2 JUNE 1961, Page 10

Bogus Excuses: Faulty Arguments

Our history books have encouraged us to think of ourselves as weather-beaten explorers, with poetic eyes fixed on far horizons, and of the people of continental Europe as earth-bound troglodytes. Consequently we are apt to feel that it is natural for them to form a common polity, which it would be quite unnatural for us to join. A typical expression of that point of view was Lord Attlee's the other day when he said in Canada that he was not sure he wanted British integration into Europe, because 'Britain was more used to looking outwards and not con- sidering herself part of the Continent' (Times report, Ottawa, May 22). But at least three of the Six have a record of maritime adventure and settlement in other parts of the world which is hardly, if at all, inferior to our own.

It is true that our oceanic trade is very much larger than our trade with Europe, but the Six do not keep their goods to themselves, much as we might wish they did. We are all too con- scious, for instance, of the pressure of German exports in some of our favourite markets, in- cluding Commonwealth markets. But anyway geography, or geopolitics, is a more potent determinant of national self-interest than trade. It was not for commercial reasons that we became involved in war with Germany in 1914 and 1939, but rather that our Governments sensed instinctively that our fate was bound up with that of continental Europe. Even more Striking was the acceptance by Churchill and the British Cabinet in 1940 of the Monnet-de Gaulle Proposal for an organic union of France and Britain; and it is amusing to note that one mem- he' of the Cabinet which agreed to that total merger of Britain and the Empire in a larger Whole was Lord Beaverbrook.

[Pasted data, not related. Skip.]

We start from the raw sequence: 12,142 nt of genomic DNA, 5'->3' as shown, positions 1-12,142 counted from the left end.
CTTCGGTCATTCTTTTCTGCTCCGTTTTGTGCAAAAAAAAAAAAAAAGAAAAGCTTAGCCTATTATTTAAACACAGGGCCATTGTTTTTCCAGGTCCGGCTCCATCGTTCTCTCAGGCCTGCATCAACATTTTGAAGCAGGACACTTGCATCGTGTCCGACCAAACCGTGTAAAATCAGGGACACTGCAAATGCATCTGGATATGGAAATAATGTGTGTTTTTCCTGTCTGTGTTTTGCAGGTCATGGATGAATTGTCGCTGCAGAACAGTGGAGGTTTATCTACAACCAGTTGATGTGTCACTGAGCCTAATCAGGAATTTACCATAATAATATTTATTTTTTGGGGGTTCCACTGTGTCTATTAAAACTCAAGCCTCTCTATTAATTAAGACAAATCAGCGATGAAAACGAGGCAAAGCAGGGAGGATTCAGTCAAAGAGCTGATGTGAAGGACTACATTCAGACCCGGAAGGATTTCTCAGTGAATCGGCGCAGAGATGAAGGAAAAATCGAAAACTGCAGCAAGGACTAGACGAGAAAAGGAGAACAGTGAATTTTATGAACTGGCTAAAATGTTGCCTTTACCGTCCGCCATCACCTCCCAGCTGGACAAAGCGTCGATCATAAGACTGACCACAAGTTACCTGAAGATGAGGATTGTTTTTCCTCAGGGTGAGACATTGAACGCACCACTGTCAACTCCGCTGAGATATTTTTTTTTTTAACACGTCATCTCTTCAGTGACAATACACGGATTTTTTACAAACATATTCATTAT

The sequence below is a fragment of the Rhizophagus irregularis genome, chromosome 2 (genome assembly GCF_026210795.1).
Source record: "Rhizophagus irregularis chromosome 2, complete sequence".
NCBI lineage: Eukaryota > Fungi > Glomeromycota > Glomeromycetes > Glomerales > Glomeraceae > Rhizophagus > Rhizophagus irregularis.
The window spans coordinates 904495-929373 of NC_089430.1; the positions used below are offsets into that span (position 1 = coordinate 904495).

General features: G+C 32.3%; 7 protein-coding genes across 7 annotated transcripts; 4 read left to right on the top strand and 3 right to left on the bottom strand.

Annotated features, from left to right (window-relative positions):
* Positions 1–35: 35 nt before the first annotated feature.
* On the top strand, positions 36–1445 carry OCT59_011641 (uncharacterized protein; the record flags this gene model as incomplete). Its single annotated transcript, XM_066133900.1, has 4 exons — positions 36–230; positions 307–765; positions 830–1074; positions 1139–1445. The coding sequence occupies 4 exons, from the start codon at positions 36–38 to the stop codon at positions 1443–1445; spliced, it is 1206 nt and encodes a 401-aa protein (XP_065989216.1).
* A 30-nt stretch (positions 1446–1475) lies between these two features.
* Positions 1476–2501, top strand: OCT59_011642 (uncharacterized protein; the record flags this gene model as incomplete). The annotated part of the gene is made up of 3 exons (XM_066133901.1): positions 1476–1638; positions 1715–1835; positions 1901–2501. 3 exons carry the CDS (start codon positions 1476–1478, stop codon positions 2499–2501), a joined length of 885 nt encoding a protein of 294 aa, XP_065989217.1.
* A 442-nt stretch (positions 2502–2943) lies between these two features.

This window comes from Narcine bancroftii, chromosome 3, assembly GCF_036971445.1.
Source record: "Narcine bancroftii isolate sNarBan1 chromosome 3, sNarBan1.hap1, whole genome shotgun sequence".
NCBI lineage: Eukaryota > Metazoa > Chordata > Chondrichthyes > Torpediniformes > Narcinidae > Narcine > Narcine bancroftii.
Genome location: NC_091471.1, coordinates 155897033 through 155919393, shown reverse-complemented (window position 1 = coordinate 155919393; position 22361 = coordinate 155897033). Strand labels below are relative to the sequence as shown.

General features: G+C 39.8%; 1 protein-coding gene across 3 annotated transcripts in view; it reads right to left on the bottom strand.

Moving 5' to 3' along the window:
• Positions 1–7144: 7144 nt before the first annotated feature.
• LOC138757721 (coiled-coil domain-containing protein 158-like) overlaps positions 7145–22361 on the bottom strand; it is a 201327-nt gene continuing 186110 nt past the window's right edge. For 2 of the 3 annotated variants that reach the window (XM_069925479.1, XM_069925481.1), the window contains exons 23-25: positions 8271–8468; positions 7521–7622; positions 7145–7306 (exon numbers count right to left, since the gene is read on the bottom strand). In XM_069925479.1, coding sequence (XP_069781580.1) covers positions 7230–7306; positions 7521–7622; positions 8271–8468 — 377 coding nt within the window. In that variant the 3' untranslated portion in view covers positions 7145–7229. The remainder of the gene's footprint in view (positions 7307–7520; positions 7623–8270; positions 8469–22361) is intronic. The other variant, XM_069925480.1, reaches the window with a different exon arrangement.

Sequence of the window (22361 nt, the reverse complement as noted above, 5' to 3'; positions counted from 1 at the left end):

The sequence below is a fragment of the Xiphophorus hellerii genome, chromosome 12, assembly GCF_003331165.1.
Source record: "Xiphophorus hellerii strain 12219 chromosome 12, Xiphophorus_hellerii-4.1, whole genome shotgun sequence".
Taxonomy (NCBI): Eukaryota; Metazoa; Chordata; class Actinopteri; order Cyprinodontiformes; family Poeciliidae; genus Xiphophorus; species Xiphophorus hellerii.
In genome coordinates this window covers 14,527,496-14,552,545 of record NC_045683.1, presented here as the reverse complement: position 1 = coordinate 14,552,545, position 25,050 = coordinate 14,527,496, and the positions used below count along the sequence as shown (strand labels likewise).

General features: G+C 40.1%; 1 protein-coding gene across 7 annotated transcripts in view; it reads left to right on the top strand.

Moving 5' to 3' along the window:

The 'special relationship with America' is another variant of the excuse that we are Separate from Europe. I have already hinted at the deep fallacy enshrined in that well-worn clichd. We have, indeed, a common language With the United States (though more and more Europeans are learning to speak it well) and some other ingredients of a common culture. But socially and politically the United States has many umbilical cords. President Kennedy's back- ground is not such as to make him sentimentally Pro-British; and it is obvious that an Anglo- American federation, which has a few advocates, Would not be practical politics. The Americans are not yet ready for closer union with any country or countries on the opposite side of the Atlantic, and the British 'chip' about America's new supremacy would militate against any such pro- posal. Besides, the American Constitution has been hardened by time. whereas the institutions of the Six are comparatively young, slight and flexible. Going into a little Atlantic federation dominated by the United States would do far more violence to British sovereignty, and leave 1J4 with far less actual power, than going into Europe.

And what about sovereignty? More nonsense iS talked on this than on most other subjects. We ought perhaps to treat sovereignty with the same tough impatience that Marvell showed to- wards the virginity of his coy mistress. If we become a declining Power in the world, self- condemned to a marginal role, what good will our 'quaint honour' do us? The Scots were more intelligent when they made, at the beginning of the eighteenth century, a far more drastic sacri- fice of sovereignty than we should have to make in joining the European Community. They have never looked back, nor has their nation lost its distinctness.